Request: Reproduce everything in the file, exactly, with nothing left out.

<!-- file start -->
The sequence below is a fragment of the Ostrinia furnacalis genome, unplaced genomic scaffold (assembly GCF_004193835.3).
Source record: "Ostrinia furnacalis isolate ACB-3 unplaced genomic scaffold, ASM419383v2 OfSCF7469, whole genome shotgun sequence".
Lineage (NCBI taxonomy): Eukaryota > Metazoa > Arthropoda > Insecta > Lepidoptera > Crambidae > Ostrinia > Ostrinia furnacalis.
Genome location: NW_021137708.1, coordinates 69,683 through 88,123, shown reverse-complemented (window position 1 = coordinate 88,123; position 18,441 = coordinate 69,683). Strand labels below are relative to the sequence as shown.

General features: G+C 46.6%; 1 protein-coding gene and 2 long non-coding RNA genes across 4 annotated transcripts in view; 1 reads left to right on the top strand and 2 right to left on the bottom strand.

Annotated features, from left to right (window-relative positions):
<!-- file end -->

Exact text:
The sequence below is a fragment of the Ostrinia furnacalis genome, unplaced genomic scaffold (assembly GCF_004193835.3).
Source record: "Ostrinia furnacalis isolate ACB-3 unplaced genomic scaffold, ASM419383v2 OfSCF7469, whole genome shotgun sequence".
Lineage (NCBI taxonomy): Eukaryota > Metazoa > Arthropoda > Insecta > Lepidoptera > Crambidae > Ostrinia > Ostrinia furnacalis.
Genome location: NW_021137708.1, coordinates 69,683 through 88,123, shown reverse-complemented (window position 1 = coordinate 88,123; position 18,441 = coordinate 69,683). Strand labels below are relative to the sequence as shown.

General features: G+C 46.6%; 1 protein-coding gene and 2 long non-coding RNA genes across 4 annotated transcripts in view; 1 reads left to right on the top strand and 2 right to left on the bottom strand.

Annotated features, from left to right (window-relative positions):